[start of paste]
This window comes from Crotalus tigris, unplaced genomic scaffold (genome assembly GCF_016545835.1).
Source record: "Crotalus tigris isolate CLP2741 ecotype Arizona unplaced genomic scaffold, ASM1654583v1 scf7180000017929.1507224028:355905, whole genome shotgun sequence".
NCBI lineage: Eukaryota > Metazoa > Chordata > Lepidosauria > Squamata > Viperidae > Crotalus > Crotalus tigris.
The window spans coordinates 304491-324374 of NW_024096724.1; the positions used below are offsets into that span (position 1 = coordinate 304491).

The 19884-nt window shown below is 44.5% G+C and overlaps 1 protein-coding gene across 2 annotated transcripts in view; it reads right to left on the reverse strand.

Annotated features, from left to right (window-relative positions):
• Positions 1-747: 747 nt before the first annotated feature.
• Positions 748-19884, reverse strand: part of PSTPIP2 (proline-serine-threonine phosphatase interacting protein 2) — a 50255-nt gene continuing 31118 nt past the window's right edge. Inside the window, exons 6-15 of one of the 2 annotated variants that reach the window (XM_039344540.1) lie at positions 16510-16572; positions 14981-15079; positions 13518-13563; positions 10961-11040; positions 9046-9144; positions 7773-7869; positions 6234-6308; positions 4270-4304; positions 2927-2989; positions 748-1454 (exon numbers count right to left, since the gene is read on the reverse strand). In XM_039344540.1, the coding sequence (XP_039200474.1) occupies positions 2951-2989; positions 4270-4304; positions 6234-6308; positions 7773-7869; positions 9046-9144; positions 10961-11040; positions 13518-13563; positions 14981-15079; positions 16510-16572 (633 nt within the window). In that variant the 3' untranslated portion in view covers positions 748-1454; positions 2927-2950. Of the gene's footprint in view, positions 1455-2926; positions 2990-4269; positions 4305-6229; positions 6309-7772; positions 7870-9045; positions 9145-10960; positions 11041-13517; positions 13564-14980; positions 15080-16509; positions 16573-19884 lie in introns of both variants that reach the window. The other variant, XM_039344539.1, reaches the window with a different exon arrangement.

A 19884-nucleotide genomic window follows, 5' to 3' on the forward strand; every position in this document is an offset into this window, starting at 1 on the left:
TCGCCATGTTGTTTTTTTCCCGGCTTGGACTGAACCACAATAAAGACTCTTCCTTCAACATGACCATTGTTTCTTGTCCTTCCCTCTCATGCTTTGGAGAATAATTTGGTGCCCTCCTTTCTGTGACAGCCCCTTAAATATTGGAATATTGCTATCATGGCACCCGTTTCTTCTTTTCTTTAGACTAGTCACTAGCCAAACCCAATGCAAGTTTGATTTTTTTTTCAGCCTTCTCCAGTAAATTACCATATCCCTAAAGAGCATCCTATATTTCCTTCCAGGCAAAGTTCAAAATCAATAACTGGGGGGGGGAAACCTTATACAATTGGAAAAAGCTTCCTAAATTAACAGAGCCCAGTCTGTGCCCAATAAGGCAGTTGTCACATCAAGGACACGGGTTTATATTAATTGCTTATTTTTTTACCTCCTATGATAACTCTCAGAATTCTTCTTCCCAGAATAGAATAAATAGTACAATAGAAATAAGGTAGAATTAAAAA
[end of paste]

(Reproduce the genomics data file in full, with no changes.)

This window comes from Crotalus tigris, unplaced genomic scaffold (genome assembly GCF_016545835.1).
Source record: "Crotalus tigris isolate CLP2741 ecotype Arizona unplaced genomic scaffold, ASM1654583v1 scf7180000017929.1507224028:355905, whole genome shotgun sequence".
NCBI lineage: Eukaryota > Metazoa > Chordata > Lepidosauria > Squamata > Viperidae > Crotalus > Crotalus tigris.
The window spans coordinates 304491-324374 of NW_024096724.1; the positions used below are offsets into that span (position 1 = coordinate 304491).

The 19884-nt window shown below is 44.5% G+C and overlaps 1 protein-coding gene across 2 annotated transcripts in view; it reads right to left on the reverse strand.

Annotated features, from left to right (window-relative positions):
• Positions 1-747: 747 nt before the first annotated feature.
• Positions 748-19884, reverse strand: part of PSTPIP2 (proline-serine-threonine phosphatase interacting protein 2) — a 50255-nt gene continuing 31118 nt past the window's right edge. Inside the window, exons 6-15 of one of the 2 annotated variants that reach the window (XM_039344540.1) lie at positions 16510-16572; positions 14981-15079; positions 13518-13563; positions 10961-11040; positions 9046-9144; positions 7773-7869; positions 6234-6308; positions 4270-4304; positions 2927-2989; positions 748-1454 (exon numbers count right to left, since the gene is read on the reverse strand). In XM_039344540.1, the coding sequence (XP_039200474.1) occupies positions 2951-2989; positions 4270-4304; positions 6234-6308; positions 7773-7869; positions 9046-9144; positions 10961-11040; positions 13518-13563; positions 14981-15079; positions 16510-16572 (633 nt within the window). In that variant the 3' untranslated portion in view covers positions 748-1454; positions 2927-2950. Of the gene's footprint in view, positions 1455-2926; positions 2990-4269; positions 4305-6229; positions 6309-7772; positions 7870-9045; positions 9145-10960; positions 11041-13517; positions 13564-14980; positions 15080-16509; positions 16573-19884 lie in introns of both variants that reach the window. The other variant, XM_039344539.1, reaches the window with a different exon arrangement.

A 19884-nucleotide genomic window follows, 5' to 3' on the forward strand; every position in this document is an offset into this window, starting at 1 on the left:
TCGCCATGTTGTTTTTTTCCCGGCTTGGACTGAACCACAATAAAGACTCTTCCTTCAACATGACCATTGTTTCTTGTCCTTCCCTCTCATGCTTTGGAGAATAATTTGGTGCCCTCCTTTCTGTGACAGCCCCTTAAATATTGGAATATTGCTATCATGGCACCCGTTTCTTCTTTTCTTTAGACTAGTCACTAGCCAAACCCAATGCAAGTTTGATTTTTTTTTCAGCCTTCTCCAGTAAATTACCATATCCCTAAAGAGCATCCTATATTTCCTTCCAGGCAAAGTTCAAAATCAATAACTGGGGGGGGGAAACCTTATACAATTGGAAAAAGCTTCCTAAATTAACAGAGCCCAGTCTGTGCCCAATAAGGCAGTTGTCACATCAAGGACACGGGTTTATATTAATTGCTTATTTTTTTACCTCCTATGATAACTCTCAGAATTCTTCTTCCCAGAATAGAATAAATAGTACAATAGAAATAAGGTAGAATTAAAAA